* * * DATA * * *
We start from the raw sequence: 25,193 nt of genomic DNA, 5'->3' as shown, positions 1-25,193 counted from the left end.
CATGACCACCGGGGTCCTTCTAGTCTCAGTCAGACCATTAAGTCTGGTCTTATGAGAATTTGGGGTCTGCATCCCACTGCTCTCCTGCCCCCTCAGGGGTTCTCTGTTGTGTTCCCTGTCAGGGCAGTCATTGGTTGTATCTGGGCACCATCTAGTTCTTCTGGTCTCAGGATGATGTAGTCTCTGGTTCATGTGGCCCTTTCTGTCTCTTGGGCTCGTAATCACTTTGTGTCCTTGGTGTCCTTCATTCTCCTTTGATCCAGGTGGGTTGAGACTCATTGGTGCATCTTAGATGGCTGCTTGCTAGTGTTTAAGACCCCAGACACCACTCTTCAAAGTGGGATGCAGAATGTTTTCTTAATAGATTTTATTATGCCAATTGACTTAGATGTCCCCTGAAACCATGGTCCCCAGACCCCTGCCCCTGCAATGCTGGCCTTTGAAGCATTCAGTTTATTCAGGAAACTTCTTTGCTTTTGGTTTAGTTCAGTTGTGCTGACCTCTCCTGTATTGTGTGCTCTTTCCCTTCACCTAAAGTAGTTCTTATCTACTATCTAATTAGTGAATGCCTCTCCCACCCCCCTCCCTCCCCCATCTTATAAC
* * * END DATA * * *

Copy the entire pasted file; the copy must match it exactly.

We start from the raw sequence: 25,193 nt of genomic DNA, 5'->3' as shown, positions 1-25,193 counted from the left end.
CATGACCACCGGGGTCCTTCTAGTCTCAGTCAGACCATTAAGTCTGGTCTTATGAGAATTTGGGGTCTGCATCCCACTGCTCTCCTGCCCCCTCAGGGGTTCTCTGTTGTGTTCCCTGTCAGGGCAGTCATTGGTTGTATCTGGGCACCATCTAGTTCTTCTGGTCTCAGGATGATGTAGTCTCTGGTTCATGTGGCCCTTTCTGTCTCTTGGGCTCGTAATCACTTTGTGTCCTTGGTGTCCTTCATTCTCCTTTGATCCAGGTGGGTTGAGACTCATTGGTGCATCTTAGATGGCTGCTTGCTAGTGTTTAAGACCCCAGACACCACTCTTCAAAGTGGGATGCAGAATGTTTTCTTAATAGATTTTATTATGCCAATTGACTTAGATGTCCCCTGAAACCATGGTCCCCAGACCCCTGCCCCTGCAATGCTGGCCTTTGAAGCATTCAGTTTATTCAGGAAACTTCTTTGCTTTTGGTTTAGTTCAGTTGTGCTGACCTCTCCTGTATTGTGTGCTCTTTCCCTTCACCTAAAGTAGTTCTTATCTACTATCTAATTAGTGAATGCCTCTCCCACCCCCCTCCCTCCCCCATCTTATAAC